High Cholesterol Q & A
What is high cholesterol?
Cholesterol is a fatty substance produced in your liver that helps your body build and repair cells. You have three types of cholesterol:
- Low-density lipoprotein (LDL): the “bad” cholesterol
- High-density lipoprotein (HDL): the “good” cholesterol
- Triglycerides: another “bad” cholesterol
Your LDL is considered bad because it travels through your blood, depositing itself where your body needs it. HDL is considered good because it picks up your excess LDL and takes it back to your liver.
Dr. Farooqui diagnoses high cholesterol when you have too much LDL cholesterol or too little HDL cholesterol. Ideally, you should have 100mg/dL or less of LDL, and your HDL should be 60mg/dL or higher. Your LDL to HDL ratio should be five or below, and your total cholesterol count less than 200mg/dL. Additionally, your triglycerides should be 150 mg/dL or less.
What causes high cholesterol?
Your body produces all the cholesterol it needs. However, cholesterol is found in many common foods such as red meat, processed food and baked goods, and full-fat dairy products. If your diet includes many of these products, you put yourself at risk of developing high cholesterol. Other factors that contribute to high cholesterol include your family medical history, obesity, smoking, and aging.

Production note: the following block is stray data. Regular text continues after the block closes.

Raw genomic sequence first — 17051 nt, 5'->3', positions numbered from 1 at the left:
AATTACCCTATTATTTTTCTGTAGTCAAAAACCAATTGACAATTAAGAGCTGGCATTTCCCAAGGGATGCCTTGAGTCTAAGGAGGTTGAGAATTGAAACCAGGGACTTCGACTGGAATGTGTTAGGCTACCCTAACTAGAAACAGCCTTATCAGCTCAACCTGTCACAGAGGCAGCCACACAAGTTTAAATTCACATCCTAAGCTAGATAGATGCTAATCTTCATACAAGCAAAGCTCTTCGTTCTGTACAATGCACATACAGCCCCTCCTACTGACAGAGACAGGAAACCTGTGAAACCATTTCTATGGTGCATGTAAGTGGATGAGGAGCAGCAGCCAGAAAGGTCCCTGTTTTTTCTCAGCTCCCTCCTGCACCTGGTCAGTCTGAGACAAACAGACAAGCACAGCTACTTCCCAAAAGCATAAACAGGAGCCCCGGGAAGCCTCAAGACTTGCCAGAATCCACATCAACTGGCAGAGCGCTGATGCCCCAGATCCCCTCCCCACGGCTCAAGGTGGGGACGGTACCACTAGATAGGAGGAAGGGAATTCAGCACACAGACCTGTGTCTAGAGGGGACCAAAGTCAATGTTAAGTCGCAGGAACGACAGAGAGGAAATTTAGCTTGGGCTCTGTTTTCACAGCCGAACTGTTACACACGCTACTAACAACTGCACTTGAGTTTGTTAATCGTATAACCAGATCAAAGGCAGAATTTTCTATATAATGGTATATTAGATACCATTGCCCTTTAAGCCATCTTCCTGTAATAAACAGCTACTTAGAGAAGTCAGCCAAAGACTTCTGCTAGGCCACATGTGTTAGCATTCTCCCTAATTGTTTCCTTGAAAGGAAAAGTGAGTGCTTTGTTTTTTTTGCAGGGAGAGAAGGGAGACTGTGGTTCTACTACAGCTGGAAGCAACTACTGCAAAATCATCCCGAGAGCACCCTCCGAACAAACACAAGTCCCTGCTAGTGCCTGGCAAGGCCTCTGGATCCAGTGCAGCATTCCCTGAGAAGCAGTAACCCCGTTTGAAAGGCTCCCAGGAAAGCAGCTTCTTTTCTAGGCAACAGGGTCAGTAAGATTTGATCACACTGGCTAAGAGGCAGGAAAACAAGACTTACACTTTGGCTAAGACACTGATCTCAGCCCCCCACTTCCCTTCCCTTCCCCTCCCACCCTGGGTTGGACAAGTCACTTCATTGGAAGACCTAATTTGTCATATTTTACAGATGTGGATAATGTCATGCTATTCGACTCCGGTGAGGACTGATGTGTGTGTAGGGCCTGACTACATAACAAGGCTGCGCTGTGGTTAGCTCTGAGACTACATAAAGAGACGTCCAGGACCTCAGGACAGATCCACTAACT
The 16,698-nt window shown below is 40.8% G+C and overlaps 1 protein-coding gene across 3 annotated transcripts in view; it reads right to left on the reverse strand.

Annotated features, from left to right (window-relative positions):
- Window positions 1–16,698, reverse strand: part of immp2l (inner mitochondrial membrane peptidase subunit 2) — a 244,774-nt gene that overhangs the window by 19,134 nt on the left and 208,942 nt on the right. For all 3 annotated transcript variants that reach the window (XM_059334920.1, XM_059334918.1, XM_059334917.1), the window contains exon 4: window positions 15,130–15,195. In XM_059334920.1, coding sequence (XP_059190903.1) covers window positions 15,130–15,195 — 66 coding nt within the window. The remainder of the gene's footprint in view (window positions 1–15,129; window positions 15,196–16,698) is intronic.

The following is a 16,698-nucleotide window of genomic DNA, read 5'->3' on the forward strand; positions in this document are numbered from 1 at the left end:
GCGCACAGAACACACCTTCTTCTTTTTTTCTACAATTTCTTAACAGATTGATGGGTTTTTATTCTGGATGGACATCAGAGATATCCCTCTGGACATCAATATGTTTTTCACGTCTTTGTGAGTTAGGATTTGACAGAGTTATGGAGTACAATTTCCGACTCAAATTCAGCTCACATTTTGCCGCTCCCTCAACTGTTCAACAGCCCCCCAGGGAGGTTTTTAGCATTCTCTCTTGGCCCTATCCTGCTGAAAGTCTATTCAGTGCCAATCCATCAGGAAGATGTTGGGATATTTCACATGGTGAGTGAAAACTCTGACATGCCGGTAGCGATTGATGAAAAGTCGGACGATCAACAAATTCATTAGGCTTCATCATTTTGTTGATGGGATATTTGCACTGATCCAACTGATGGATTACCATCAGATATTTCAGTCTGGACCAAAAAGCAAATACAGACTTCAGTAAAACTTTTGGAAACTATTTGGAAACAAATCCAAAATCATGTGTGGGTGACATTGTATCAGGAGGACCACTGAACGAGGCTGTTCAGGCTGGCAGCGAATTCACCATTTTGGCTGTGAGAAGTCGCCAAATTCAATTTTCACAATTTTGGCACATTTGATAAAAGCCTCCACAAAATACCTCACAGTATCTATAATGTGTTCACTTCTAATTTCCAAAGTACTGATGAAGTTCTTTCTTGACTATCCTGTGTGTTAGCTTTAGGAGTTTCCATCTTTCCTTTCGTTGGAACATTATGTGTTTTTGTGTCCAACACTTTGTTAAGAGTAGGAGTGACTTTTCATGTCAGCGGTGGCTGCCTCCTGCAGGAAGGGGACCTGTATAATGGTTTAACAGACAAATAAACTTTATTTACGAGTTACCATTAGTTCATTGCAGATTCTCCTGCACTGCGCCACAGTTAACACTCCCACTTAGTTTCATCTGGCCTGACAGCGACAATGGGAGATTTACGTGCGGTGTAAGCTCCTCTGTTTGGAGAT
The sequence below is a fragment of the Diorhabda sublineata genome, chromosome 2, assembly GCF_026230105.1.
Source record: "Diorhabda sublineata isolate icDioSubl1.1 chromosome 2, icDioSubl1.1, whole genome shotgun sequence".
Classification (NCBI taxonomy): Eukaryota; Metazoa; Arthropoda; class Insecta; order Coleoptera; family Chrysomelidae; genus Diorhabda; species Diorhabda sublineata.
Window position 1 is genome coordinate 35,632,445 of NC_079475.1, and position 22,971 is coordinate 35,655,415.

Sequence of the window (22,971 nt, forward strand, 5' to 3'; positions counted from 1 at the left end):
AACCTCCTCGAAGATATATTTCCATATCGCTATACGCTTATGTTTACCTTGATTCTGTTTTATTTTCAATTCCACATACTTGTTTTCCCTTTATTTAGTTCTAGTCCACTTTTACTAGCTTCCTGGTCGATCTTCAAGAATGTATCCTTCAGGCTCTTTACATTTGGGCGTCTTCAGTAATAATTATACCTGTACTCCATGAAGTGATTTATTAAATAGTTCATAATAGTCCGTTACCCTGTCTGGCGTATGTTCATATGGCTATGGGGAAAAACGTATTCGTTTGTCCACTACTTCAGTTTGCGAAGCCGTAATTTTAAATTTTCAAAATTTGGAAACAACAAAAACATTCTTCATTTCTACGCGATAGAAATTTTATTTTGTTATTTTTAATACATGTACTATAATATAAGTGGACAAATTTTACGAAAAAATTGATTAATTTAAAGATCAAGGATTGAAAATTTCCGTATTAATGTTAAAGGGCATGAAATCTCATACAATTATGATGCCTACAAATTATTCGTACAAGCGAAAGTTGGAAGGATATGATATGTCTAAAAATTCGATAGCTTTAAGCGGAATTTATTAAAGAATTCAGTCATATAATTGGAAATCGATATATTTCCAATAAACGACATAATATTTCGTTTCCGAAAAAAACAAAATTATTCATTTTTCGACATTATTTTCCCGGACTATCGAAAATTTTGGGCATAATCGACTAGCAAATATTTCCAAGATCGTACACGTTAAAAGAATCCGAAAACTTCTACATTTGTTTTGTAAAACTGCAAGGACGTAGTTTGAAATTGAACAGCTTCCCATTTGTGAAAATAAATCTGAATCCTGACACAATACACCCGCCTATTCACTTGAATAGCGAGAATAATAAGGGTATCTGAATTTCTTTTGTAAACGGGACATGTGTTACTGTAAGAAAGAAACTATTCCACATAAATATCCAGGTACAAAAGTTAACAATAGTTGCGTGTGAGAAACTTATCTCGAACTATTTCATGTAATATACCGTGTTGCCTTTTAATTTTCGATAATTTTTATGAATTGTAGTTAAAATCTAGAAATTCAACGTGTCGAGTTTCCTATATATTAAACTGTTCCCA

How is high cholesterol diagnosed?
You should have your cholesterol checked every five years from the age of 20. Dr. Farooqui orders complete blood panels that test your blood elevated cholesterol levels as well as other diseases. If you have high cholesterol, he also offers Heartwise total body cardiovascular assessments to determine your risk of heart disease.
How is high cholesterol treated?
Dr. Farooqui offers customized treatment plans to lower your cholesterol levels and reduce your risk of heart disease. Your plan is tailored to address your specific needs.
For example, if your cholesterol levels are only slightly elevated, you may be able to lower them with lifestyle changes. Dr. Farooqui can help you change your diet to include more fresh vegetables, whole grains, and lean proteins. He can also help you add physical activity to your daily routine safely. He recommends starting with small changes and slowly adjusting your lifestyle.
However, if diet and exercise aren’t enough to regulate your cholesterol levels, Dr. Farooqui can prescribe medications such as statins, cholesterol absorption inhibitors, and fibrates.
Additionally, if you use tobacco products, ask Dr. Farooqui for smoking cessation support.
If you’re due for a cholesterol screening or are concerned about your cholesterol levels, call New Tampa Internal Medicine or schedule a consultation online today.